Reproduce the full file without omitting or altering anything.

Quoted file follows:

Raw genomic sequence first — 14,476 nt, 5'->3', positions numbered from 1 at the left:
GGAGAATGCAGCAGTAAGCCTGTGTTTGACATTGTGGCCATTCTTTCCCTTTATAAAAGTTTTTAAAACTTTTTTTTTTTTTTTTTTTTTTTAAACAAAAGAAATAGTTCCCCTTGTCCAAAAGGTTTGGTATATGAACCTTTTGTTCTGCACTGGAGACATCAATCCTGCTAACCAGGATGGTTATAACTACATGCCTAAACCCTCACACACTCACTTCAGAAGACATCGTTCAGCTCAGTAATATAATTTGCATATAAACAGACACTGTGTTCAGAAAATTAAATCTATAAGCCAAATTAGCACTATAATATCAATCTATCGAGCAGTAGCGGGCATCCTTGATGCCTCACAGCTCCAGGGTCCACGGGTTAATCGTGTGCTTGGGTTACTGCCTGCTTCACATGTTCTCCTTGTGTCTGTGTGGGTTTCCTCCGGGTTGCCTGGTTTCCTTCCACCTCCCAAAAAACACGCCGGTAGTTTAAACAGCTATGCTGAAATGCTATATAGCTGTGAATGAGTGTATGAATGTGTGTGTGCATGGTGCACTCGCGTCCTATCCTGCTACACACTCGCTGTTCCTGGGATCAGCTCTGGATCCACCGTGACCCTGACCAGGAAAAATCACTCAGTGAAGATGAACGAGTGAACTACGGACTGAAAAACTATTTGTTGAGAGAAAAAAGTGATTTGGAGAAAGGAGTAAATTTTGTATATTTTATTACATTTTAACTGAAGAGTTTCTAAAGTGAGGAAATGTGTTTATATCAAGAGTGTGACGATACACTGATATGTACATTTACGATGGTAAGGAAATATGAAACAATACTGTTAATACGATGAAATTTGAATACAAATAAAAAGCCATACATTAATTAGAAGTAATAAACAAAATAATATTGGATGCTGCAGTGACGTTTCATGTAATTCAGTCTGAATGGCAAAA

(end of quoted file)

Raw genomic sequence first — 14,476 nt, 5'->3', positions numbered from 1 at the left:
GGAGAATGCAGCAGTAAGCCTGTGTTTGACATTGTGGCCATTCTTTCCCTTTATAAAAGTTTTTAAAACTTTTTTTTTTTTTTTTTTTTTTTAAACAAAAGAAATAGTTCCCCTTGTCCAAAAGGTTTGGTATATGAACCTTTTGTTCTGCACTGGAGACATCAATCCTGCTAACCAGGATGGTTATAACTACATGCCTAAACCCTCACACACTCACTTCAGAAGACATCGTTCAGCTCAGTAATATAATTTGCATATAAACAGACACTGTGTTCAGAAAATTAAATCTATAAGCCAAATTAGCACTATAATATCAATCTATCGAGCAGTAGCGGGCATCCTTGATGCCTCACAGCTCCAGGGTCCACGGGTTAATCGTGTGCTTGGGTTACTGCCTGCTTCACATGTTCTCCTTGTGTCTGTGTGGGTTTCCTCCGGGTTGCCTGGTTTCCTTCCACCTCCCAAAAAACACGCCGGTAGTTTAAACAGCTATGCTGAAATGCTATATAGCTGTGAATGAGTGTATGAATGTGTGTGTGCATGGTGCACTCGCGTCCTATCCTGCTACACACTCGCTGTTCCTGGGATCAGCTCTGGATCCACCGTGACCCTGACCAGGAAAAATCACTCAGTGAAGATGAACGAGTGAACTACGGACTGAAAAACTATTTGTTGAGAGAAAAAAGTGATTTGGAGAAAGGAGTAAATTTTGTATATTTTATTACATTTTAACTGAAGAGTTTCTAAAGTGAGGAAATGTGTTTATATCAAGAGTGTGACGATACACTGATATGTACATTTACGATGGTAAGGAAATATGAAACAATACTGTTAATACGATGAAATTTGAATACAAATAAAAAGCCATACATTAATTAGAAGTAATAAACAAAATAATATTGGATGCTGCAGTGACGTTTCATGTAATTCAGTCTGAATGGCAAAA